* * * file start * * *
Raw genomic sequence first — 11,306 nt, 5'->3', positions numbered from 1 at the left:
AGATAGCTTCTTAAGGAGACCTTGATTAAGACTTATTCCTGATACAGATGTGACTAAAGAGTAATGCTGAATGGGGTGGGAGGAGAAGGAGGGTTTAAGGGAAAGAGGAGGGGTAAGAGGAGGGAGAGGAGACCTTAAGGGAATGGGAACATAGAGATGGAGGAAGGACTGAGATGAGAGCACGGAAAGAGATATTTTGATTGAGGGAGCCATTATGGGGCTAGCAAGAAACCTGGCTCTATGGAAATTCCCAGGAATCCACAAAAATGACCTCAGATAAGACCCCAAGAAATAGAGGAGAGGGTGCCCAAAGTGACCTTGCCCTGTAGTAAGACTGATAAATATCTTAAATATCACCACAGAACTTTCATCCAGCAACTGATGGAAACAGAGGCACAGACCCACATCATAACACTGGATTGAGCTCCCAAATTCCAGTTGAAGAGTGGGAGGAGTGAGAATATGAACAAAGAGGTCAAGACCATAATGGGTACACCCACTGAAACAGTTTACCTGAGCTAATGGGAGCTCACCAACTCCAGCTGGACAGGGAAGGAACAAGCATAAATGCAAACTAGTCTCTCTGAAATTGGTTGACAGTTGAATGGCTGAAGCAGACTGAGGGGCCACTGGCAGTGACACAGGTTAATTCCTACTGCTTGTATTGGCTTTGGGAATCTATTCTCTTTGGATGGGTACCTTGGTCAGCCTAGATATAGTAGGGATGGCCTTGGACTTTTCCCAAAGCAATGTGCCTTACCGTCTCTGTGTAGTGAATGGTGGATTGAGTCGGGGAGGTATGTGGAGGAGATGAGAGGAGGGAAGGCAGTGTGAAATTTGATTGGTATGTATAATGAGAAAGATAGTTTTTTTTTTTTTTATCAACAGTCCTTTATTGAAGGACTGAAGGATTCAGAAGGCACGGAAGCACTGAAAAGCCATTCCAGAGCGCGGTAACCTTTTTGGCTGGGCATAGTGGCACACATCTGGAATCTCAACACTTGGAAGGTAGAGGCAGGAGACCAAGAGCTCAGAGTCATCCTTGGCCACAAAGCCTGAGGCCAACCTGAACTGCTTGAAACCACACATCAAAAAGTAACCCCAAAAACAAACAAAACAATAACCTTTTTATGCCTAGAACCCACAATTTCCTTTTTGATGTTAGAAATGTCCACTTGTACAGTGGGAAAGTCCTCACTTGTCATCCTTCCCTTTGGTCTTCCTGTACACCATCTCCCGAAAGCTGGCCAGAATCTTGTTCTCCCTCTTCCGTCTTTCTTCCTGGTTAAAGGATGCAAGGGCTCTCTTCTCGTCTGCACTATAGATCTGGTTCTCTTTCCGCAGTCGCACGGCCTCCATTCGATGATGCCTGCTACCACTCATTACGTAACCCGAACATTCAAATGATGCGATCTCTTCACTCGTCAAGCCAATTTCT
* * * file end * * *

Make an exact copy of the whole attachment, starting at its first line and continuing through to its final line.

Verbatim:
Raw genomic sequence first — 11,306 nt, 5'->3', positions numbered from 1 at the left:
AGATAGCTTCTTAAGGAGACCTTGATTAAGACTTATTCCTGATACAGATGTGACTAAAGAGTAATGCTGAATGGGGTGGGAGGAGAAGGAGGGTTTAAGGGAAAGAGGAGGGGTAAGAGGAGGGAGAGGAGACCTTAAGGGAATGGGAACATAGAGATGGAGGAAGGACTGAGATGAGAGCACGGAAAGAGATATTTTGATTGAGGGAGCCATTATGGGGCTAGCAAGAAACCTGGCTCTATGGAAATTCCCAGGAATCCACAAAAATGACCTCAGATAAGACCCCAAGAAATAGAGGAGAGGGTGCCCAAAGTGACCTTGCCCTGTAGTAAGACTGATAAATATCTTAAATATCACCACAGAACTTTCATCCAGCAACTGATGGAAACAGAGGCACAGACCCACATCATAACACTGGATTGAGCTCCCAAATTCCAGTTGAAGAGTGGGAGGAGTGAGAATATGAACAAAGAGGTCAAGACCATAATGGGTACACCCACTGAAACAGTTTACCTGAGCTAATGGGAGCTCACCAACTCCAGCTGGACAGGGAAGGAACAAGCATAAATGCAAACTAGTCTCTCTGAAATTGGTTGACAGTTGAATGGCTGAAGCAGACTGAGGGGCCACTGGCAGTGACACAGGTTAATTCCTACTGCTTGTATTGGCTTTGGGAATCTATTCTCTTTGGATGGGTACCTTGGTCAGCCTAGATATAGTAGGGATGGCCTTGGACTTTTCCCAAAGCAATGTGCCTTACCGTCTCTGTGTAGTGAATGGTGGATTGAGTCGGGGAGGTATGTGGAGGAGATGAGAGGAGGGAAGGCAGTGTGAAATTTGATTGGTATGTATAATGAGAAAGATAGTTTTTTTTTTTTTTATCAACAGTCCTTTATTGAAGGACTGAAGGATTCAGAAGGCACGGAAGCACTGAAAAGCCATTCCAGAGCGCGGTAACCTTTTTGGCTGGGCATAGTGGCACACATCTGGAATCTCAACACTTGGAAGGTAGAGGCAGGAGACCAAGAGCTCAGAGTCATCCTTGGCCACAAAGCCTGAGGCCAACCTGAACTGCTTGAAACCACACATCAAAAAGTAACCCCAAAAACAAACAAAACAATAACCTTTTTATGCCTAGAACCCACAATTTCCTTTTTGATGTTAGAAATGTCCACTTGTACAGTGGGAAAGTCCTCACTTGTCATCCTTCCCTTTGGTCTTCCTGTACACCATCTCCCGAAAGCTGGCCAGAATCTTGTTCTCCCTCTTCCGTCTTTCTTCCTGGTTAAAGGATGCAAGGGCTCTCTTCTCGTCTGCACTATAGATCTGGTTCTCTTTCCGCAGTCGCACGGCCTCCATTCGATGATGCCTGCTACCACTCATTACGTAACCCGAACATTCAAATGATGCGATCTCTTCACTCGTCAAGCCAATTTCT